Despite her 15 minutes of fame in Season 3's "Asian F," Tina Cohen Chang has pretty much been ignored for the last three years. But with Nationals just days away, now really isn't the time to freak out about it. Not to mention that I have to agree with Mike Chang on this one: Rachel's a senior, so it's her time to shine.
It may have taken a bump on the head to figure it out, but ultimately, Tina finds her purpose: To service Rachel. Not only does she drive Rachel to Oberlin to find Carmen Tibideaux, but she also stands up to Carmen's diva-tude, letting the N.Y.A.D.A. dean know that Rachel Berry may be a "pain in the ass," but she's their pain in the ass. She's not just a big nose; she's a big nose with even bigger dreams. OK, so I improvised on that last part, but Rachel's nose was mentioned so many times in tonight's episodes that I think it's appropriate.
Carmen doesn't give Rachel another audition, but she doesn't necessarily reject Rachel's offer to come to Nationals, even after Rachel threw a little sass in her direction. "I read that you auditioned for Julliard four times." Take that, Tibideaux.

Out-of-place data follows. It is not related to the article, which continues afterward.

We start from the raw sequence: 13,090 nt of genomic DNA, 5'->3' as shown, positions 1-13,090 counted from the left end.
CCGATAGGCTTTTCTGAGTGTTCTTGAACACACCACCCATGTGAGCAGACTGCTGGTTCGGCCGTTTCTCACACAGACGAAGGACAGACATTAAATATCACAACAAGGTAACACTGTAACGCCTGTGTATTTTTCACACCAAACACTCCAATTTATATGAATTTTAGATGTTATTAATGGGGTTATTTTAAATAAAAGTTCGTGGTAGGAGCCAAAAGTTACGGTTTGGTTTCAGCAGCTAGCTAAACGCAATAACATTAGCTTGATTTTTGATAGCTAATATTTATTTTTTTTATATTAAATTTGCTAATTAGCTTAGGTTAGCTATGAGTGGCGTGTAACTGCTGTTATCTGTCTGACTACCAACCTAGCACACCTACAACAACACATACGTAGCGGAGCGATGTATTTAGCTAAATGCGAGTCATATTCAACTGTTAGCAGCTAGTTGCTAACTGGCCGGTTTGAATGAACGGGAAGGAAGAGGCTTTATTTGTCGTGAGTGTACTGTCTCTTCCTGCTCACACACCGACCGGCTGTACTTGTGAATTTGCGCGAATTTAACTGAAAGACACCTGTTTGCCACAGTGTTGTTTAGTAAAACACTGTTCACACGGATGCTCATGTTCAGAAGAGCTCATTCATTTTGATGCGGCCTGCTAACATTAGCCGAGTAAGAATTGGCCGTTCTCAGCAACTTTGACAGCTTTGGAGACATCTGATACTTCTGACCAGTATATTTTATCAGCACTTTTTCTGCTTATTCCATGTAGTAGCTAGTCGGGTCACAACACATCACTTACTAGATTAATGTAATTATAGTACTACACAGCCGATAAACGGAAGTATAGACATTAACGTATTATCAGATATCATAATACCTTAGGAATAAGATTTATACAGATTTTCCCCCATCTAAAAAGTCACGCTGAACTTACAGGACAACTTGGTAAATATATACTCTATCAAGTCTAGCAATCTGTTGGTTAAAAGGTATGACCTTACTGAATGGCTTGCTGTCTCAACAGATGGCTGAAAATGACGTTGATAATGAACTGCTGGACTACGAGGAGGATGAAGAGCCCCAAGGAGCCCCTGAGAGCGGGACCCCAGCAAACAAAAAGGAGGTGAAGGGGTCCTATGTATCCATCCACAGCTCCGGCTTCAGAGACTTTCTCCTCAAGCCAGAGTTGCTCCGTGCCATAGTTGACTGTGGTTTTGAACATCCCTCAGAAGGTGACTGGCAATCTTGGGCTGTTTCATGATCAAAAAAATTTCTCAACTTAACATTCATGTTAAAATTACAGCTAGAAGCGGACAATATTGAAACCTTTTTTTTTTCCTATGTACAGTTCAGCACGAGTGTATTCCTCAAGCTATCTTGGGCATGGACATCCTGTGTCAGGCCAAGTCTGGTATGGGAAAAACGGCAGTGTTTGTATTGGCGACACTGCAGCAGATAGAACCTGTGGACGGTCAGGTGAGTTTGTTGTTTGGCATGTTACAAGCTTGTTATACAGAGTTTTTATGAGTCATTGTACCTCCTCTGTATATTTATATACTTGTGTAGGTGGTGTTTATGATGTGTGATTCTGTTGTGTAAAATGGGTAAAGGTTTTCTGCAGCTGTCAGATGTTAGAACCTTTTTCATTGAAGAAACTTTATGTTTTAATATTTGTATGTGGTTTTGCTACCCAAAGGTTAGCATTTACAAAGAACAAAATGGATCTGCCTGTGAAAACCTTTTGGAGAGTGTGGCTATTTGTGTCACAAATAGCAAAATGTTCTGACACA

Rachel passing the diva torch to Tina was touching, but the true champions of "Props" were Coach Beiste and Puck.
"You and me, we're bad asses," Beiste tells Puck before they both break down in each other's arms. It was heartbreaking yet, in some ways, satisfying watching these two interact. They've never had a lot of screen time together, but their stories have always been similar. Both of them are misunderstood and afraid of the future. I could have seriously watched an hour dedicated to Beiste and Puck.